Next, the DONNA 110 holds a very special place in my heart. Run in conjunction with the National Marathon to Finish Breast Cancer, the 26.2 with DONNA, the course showcases the best of what Jacksonville has to offer. Additionally, my family has been particularly hard-hit by breast cancer, and I can think of no more worthy foundation to support than the 26.2 with DONNA Foundation.
I will run the DONNA 110 for as long as I am able, and I am also very honored to have the 26.2 with DONNA Foundation as the official charity of the DAYTONA 100, and to be able to raise funds for this terrific and vitally-important foundation.
I have been running road marathons and ultras for 15 years now. I have run some of the biggest and most iconic races in the world, such as the Badwater 135, Bob's KEYS100, the 153-mile SPARTATHLON, and the incredible 175-mile ULTRA-MILANO SANREMO in Italy. I've also run many of the biggest marathons like Boston and New York. By now, I have a very clear view on what I think "works" at an ultra and what does not. So when I designed the DAYTONA 100, I sought to incorporate the best aspects of all of my favorite races. In a very real sense, I built my "dream" race: flat, fast, scenic, and with mild temperatures. (That being said, it still is 100 miles long, and I'm not planning on installing a 100-mile moving walkway on the course anytime soon, so the race must still be taken very seriously). At any rate, I was not going to miss out on running my own race :)
Finally, I was just too intrigued by the thought of running from the Gulf Coast to the Ocean in one day, so I could not pass up the Cross Florida Route 40 "Romp" this past weekend (from Yankeetown to Ormond Beach). Directed by "George/Scott" Maxwell and my good friend Sue Anger, I was not going to pass up the opportunity to spend the weekend with some really great people.
3. what I learned (or at least was reaffirmed).
Looking back, I guess I should not have been so surprised, because we all constantly undervalue what we are truly capable of doing. I see it all the time in my runners; they are consistently breaking through pre-conceived "limits" to new levels. As famed ultrarunner/expeditioner Ray Zahab always says, "limits are 90% mental, and the other 10% is in your head." I cannot argue with that sentiment :)
(2) The Florida ultrarunning community is a treasure to be cherished: If you ever lose faith in humanity, show up at a Florida ultra one weekend. You will invariably be surrounded by some of the most kind, giving, hard-working, and all-around good people that you will ever meet in your life. It is my absolute honor to be a part of this group and call so many of you my really good friends.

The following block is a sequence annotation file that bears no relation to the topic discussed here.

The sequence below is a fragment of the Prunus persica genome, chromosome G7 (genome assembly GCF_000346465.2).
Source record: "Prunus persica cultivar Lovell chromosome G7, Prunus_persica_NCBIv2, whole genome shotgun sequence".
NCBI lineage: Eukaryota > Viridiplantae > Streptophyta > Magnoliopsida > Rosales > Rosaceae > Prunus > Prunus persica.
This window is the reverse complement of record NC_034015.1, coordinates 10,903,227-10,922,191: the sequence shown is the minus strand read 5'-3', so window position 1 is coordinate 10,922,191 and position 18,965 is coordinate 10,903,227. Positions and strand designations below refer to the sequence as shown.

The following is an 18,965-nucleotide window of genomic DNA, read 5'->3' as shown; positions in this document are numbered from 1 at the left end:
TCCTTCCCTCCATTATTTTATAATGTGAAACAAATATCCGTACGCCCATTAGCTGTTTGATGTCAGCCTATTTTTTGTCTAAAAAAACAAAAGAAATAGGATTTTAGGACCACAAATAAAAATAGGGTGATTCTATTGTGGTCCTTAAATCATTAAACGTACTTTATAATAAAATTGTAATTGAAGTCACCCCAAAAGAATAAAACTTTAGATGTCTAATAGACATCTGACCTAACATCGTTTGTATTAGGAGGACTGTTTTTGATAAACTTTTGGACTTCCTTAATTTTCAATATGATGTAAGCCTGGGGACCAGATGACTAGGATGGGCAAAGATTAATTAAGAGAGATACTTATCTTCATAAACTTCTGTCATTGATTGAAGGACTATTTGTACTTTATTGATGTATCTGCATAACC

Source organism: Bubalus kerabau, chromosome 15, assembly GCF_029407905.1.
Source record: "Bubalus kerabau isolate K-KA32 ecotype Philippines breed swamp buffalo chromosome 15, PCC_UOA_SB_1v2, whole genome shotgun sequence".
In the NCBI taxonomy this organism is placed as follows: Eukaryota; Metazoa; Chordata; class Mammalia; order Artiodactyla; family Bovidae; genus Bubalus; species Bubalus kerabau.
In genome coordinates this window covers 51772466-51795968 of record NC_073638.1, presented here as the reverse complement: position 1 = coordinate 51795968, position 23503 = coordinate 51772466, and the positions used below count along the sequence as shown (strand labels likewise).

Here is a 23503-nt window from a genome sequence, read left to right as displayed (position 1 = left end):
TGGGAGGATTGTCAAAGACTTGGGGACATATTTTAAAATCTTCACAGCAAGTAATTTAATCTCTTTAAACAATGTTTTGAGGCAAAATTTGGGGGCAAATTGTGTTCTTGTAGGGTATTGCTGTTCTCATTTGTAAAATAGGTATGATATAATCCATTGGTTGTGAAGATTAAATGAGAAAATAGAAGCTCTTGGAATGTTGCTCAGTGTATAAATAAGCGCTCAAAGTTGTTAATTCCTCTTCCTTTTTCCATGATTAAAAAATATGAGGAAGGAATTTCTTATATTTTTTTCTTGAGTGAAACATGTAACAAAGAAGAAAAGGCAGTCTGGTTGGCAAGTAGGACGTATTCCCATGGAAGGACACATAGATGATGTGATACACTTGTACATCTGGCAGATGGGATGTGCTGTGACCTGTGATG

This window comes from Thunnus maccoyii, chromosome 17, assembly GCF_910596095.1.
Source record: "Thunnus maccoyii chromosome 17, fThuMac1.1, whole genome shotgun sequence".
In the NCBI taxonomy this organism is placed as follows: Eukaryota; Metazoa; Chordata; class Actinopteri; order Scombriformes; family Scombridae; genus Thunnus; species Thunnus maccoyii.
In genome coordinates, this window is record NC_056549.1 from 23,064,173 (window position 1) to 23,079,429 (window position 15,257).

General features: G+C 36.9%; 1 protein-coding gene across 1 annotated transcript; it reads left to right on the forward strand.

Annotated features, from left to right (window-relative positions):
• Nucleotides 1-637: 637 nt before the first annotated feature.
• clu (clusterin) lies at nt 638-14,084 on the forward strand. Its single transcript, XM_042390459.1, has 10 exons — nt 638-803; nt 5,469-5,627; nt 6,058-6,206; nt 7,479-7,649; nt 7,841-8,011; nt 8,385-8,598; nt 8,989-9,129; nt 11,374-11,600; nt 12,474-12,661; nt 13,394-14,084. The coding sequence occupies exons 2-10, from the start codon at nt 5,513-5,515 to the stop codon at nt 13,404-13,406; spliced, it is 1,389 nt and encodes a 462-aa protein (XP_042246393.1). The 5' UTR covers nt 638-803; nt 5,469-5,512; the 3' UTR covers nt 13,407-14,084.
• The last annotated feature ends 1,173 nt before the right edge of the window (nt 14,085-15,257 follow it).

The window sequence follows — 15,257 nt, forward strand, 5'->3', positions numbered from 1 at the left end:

(3) We all run for our own reasons, and judgment about others is just plain dumb: Over the course of the 386 miles that I raced over the past four weekends, I had a lot of time to think. And one theme that kept popping up in my head is just how individual our sport is, and just how different our goals and motivations often are for any given race. Personally, I run for all the reasons I mention above. But that's just me.
People that claim to know the "true nature" or "real meaning" of ultrarunning -- or look down on those who DNF races as somehow "inferior" -- are best given the Taylor Swift treatment (i.e., "Shake it Off") :) Judgment is dumb. There are so many reasons people like to run: competition, for fun, for the social aspect, to push boundaries, to lose weight, to gain weight (seriously), boredom, to try something new, because they lost a bet, so they can drink more beer, so they can avoid drinking, because they are getting chased by a tiger, whatever.
We are not professional athletes; none of us are getting paid to race. Ultrarunning is a participation sport, not a spectator sport. It is about me, and you, and us collectively. Why on earth would we ever question someone else's motivation to run? I thought about this frequently during those long hours over the past month. We are all on our own journeys...
4. Until next time...